Chronic obstructive pulmonary disease (COPD) is one of the commonest lung disorders that is associated with smoking. It is typically characterized by chronic airflow obstruction and difficulty in breathing.
Along with difficulty in breathing there are several pathological changes in the lung (pulmonary) as well as some significant effects on the whole body (extra-pulmonary effects) and presence of co-existing ailments. These all contribute to the severity of the disease in individual patients.
Definition of COPD
According to the World Health Organization, “Chronic Obstructive Pulmonary Disease (COPD) is a preventable and treatable disease with some significant extra-pulmonary effects that may contribute to the severity in individual patients.”
The definition suggests that the airway obstruction is not fully reversible. There is a progressive damage to the airflow due to inflammation in the airways.
Local pathology of COPD
Smoking is the most important causative factor associated with COPD. At least four out of five people with COPD have a history of being smokers in the past or are smokers at present.
Cigarette smoke contains harmful chemicals that cause irritation in the inner lining and walls of the airways. This leads to inflammation of the walls. The inflammation and damage leads to scarring and deformities of the air sacs and narrow air passages. This is called emphysema and leads to loss of elasticity of the lung tissues that is essential for breathing and oxygen extraction from the inhaled air. This damage caused to the airways by cigarette smoke cannot be reversed and smokers even after quitting continue to have a higher risk of developing COPD.
Around 10-25% of smokers develop COPD. Approximately 80 to 90 percent of COPD deaths are caused by smoking. Female smokers are nearly 13 times as likely to die from COPD as women who have never smoked. On the other hand male smokers are nearly 12 times as likely to die from COPD as males who have never smoked.
Airway obstruction pathology in COPD
The airway obstruction that is characteristic of COPD is caused by a mixture of small airway disease called obstructive bronchiolitis as well as due to damage and destruction of the lung tissues or lung parenchyma in a process called emphysema. The relative proportions of these two pathologies are different in different individuals.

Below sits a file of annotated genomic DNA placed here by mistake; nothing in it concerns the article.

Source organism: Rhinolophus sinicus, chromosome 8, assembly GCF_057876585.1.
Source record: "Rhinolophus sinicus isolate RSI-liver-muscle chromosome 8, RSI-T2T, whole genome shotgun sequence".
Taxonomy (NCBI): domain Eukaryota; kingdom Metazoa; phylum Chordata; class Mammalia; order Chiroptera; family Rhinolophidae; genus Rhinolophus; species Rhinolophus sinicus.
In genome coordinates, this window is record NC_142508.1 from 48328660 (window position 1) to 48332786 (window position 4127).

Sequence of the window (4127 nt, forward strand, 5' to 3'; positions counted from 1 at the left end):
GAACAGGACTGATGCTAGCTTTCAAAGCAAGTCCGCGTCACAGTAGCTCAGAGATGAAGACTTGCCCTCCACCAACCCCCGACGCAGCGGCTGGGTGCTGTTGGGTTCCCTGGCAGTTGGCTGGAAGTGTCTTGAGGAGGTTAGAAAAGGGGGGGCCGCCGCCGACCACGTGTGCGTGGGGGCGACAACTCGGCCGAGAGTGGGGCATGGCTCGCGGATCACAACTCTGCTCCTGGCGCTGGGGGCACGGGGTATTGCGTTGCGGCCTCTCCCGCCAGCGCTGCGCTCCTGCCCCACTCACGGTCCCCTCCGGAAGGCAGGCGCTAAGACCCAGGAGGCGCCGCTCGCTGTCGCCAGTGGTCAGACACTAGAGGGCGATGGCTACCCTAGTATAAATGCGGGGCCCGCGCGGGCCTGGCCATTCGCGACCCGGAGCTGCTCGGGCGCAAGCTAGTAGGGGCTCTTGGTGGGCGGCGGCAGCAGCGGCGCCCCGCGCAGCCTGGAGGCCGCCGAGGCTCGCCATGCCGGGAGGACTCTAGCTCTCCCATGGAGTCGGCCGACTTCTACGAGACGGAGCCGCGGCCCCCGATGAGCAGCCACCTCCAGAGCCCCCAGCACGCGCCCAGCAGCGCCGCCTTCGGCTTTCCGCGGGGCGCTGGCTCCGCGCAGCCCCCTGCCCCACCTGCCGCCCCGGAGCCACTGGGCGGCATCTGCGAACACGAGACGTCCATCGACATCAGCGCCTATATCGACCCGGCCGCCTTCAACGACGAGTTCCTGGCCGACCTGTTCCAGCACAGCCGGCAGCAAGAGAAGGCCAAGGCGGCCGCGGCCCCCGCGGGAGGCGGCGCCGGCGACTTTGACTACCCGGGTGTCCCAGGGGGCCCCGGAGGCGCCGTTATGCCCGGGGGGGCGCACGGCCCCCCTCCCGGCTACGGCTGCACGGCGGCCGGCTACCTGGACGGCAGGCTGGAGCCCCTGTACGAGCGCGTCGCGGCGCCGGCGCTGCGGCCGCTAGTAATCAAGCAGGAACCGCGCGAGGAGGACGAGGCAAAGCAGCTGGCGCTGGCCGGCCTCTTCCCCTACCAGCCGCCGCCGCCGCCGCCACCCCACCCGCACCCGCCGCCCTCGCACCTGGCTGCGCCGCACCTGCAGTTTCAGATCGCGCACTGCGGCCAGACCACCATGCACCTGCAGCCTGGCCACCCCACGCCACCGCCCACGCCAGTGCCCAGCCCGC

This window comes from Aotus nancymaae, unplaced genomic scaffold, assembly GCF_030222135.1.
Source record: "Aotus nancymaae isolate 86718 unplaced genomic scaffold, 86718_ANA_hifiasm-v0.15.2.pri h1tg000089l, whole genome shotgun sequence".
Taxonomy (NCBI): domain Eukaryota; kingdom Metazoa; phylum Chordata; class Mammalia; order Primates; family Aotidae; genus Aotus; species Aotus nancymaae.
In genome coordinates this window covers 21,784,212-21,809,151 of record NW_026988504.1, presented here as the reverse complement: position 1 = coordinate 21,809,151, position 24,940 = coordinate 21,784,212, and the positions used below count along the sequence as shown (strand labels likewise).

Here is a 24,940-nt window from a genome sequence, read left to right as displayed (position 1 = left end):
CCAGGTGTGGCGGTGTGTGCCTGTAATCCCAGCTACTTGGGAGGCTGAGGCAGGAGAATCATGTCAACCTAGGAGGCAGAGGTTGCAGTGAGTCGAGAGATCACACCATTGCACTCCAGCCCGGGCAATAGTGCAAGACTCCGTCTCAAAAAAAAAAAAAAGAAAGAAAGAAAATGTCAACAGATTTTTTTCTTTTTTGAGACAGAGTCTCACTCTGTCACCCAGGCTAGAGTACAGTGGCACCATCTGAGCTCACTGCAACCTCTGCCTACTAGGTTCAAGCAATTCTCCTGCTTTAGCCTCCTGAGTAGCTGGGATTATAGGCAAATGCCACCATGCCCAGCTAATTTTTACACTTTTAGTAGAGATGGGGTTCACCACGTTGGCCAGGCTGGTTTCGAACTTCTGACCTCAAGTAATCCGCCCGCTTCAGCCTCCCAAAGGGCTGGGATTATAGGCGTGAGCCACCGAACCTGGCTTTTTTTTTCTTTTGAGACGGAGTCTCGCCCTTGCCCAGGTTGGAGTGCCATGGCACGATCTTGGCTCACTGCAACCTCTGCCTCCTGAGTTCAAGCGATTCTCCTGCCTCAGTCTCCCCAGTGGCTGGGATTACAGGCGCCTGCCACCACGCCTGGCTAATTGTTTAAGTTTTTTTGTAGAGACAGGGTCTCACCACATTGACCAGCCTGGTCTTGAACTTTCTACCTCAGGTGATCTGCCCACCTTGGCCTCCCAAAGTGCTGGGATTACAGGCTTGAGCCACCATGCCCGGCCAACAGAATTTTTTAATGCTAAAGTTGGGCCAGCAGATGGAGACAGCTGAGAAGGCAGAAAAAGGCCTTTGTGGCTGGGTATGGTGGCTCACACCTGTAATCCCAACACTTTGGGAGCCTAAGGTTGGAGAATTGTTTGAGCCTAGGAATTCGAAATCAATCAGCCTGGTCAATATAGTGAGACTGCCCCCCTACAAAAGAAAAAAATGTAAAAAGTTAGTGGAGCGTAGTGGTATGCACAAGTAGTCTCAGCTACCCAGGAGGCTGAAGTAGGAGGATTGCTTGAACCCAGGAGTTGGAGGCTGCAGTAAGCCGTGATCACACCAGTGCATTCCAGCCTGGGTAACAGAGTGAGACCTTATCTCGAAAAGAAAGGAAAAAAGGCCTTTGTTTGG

Destruction of the lung parenchyma caused due to inflammation also leads to loss of alveolar attachments to the smaller airways that reduces the elasticity of the lung tissues, this prevents the airways from remaining open while breathing out. Airflow limitation is best measured by spirometry.
Chronic bronchitis refers to the presence of cough and sputum production for at least 3 months in two consecutive years. It forms a part of COPD diagnosis along with emphysema.
COPD and other ailments
COPD may often co-exist with other ailments. This may be because most COPD patients are long term smokers in their middle ages. They may thus have other diseases associated with smoking and aging as well.
Studies have shown that up to 25% of the population 65 years and older may develop at least two co-existing ailments and up to 17% have three coexisting ailments along with COPD.
Some of the common associated diseases that may be seen among COPD patients include:-
- Respiratory infections that may be frequent and recurrent
- Heart attacks or myocardial infarction
- Angina or chest pain during exertion
- Osteoporosis or brittle bones leading to easy fractures
- Sleep disorders
- Glaucoma of the eyes
- Lung cancer
Some of the common problems that that may be seen among COPD patients include:-
- Nutritional deficiencies
- Weight loss
- Muscle weakness
Development of COPD
COPD is generally a progressive disease especially if the patient continues to be exposed to cigarette smoke and other noxious fumes.
Stopping exposure to these agents may result in some improvement in lung function and slow the progression of the disease.
Reviewed by April Cashin-Garbutt, BA Hons (Cantab)